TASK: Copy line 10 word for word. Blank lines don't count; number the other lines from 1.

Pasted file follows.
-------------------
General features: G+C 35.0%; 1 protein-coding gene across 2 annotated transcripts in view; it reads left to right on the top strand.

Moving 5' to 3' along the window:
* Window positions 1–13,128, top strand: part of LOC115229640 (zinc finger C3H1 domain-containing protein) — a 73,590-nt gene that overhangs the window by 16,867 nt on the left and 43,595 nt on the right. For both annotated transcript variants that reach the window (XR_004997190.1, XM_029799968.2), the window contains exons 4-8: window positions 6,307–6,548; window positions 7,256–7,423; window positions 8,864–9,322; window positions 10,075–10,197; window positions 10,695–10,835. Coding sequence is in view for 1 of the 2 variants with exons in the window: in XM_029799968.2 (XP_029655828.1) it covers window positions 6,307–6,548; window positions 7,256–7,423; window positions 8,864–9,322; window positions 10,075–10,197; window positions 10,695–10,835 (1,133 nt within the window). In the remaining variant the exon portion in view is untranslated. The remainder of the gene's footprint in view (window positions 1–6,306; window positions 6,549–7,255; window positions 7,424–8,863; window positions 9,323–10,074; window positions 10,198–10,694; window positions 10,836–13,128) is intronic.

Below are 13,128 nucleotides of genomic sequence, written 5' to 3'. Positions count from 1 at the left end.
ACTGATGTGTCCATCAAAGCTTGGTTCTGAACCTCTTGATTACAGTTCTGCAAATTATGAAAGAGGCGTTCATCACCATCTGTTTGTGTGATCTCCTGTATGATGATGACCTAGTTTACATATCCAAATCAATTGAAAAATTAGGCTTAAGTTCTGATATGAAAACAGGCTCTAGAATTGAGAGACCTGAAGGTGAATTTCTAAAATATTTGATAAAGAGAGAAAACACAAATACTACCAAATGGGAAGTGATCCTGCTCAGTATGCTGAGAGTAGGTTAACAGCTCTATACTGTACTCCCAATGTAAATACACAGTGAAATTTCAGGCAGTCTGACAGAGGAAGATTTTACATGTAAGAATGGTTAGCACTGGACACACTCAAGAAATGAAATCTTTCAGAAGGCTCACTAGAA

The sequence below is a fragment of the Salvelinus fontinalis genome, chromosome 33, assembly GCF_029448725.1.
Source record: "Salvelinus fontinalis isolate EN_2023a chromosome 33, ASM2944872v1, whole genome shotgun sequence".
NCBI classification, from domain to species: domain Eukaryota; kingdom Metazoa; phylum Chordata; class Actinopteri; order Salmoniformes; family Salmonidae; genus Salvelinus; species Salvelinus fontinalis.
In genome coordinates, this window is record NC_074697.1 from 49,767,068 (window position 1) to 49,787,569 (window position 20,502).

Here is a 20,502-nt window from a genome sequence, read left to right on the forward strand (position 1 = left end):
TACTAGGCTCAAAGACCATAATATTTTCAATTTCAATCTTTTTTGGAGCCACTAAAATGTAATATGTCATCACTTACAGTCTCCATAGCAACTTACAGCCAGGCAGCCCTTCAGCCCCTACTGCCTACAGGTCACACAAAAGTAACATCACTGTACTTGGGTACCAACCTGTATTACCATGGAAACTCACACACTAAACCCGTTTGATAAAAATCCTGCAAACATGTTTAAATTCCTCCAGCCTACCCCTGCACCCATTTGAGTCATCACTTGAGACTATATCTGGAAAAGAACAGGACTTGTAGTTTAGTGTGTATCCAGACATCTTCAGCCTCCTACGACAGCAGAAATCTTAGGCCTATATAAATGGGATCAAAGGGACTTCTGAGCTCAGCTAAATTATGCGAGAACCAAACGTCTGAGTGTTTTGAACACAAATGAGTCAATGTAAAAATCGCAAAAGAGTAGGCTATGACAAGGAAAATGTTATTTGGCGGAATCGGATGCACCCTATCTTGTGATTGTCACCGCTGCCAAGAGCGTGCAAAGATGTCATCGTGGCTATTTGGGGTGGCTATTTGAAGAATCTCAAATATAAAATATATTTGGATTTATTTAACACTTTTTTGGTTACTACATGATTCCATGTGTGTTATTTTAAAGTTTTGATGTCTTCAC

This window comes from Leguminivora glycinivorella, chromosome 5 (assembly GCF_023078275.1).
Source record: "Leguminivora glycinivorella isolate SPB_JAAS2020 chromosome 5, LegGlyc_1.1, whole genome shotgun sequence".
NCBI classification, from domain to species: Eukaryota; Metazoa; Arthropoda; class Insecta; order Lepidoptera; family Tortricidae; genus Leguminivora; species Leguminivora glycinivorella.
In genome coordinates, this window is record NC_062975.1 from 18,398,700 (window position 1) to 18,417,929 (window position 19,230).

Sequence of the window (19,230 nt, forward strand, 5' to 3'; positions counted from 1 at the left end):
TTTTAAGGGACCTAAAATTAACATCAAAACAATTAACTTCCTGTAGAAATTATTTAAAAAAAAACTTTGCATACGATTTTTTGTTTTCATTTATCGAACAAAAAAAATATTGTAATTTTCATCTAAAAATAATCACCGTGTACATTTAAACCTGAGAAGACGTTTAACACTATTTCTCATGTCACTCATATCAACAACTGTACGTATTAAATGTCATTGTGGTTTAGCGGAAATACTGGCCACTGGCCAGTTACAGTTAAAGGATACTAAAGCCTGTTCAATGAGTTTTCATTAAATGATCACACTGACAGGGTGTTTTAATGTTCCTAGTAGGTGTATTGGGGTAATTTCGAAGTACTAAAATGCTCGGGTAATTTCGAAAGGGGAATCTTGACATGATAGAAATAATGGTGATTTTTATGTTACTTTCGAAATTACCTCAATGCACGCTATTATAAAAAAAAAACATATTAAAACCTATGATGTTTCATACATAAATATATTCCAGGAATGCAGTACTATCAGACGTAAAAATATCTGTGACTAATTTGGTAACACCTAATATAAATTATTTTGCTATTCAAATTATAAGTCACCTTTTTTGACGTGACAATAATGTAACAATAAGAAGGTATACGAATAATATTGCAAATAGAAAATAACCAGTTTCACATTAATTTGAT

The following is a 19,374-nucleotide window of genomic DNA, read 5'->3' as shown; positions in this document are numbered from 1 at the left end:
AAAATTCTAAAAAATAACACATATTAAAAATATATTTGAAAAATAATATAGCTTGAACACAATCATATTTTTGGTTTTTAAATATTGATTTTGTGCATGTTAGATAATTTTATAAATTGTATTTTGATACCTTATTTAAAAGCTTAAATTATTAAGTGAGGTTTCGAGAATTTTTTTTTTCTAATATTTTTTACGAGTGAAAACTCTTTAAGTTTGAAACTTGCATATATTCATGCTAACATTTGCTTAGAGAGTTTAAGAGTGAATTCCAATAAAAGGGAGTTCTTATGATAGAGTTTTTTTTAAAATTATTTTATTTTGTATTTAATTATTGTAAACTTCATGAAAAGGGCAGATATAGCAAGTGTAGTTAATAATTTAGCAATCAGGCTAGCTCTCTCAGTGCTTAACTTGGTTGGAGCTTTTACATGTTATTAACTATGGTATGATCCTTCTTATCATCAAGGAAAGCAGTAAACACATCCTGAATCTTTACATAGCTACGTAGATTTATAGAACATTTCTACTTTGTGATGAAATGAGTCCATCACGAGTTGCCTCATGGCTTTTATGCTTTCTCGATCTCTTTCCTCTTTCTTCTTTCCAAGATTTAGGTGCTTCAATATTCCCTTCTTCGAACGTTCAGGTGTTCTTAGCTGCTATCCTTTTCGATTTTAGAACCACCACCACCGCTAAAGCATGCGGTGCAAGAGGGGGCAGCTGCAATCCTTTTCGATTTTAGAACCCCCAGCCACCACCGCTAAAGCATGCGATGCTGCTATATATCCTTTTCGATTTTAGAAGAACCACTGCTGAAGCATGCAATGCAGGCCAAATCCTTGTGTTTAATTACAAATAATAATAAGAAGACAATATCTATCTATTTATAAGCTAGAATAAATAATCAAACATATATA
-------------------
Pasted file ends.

Here is a 20,502-nt window from a genome sequence, read left to right on the forward strand (position 1 = left end):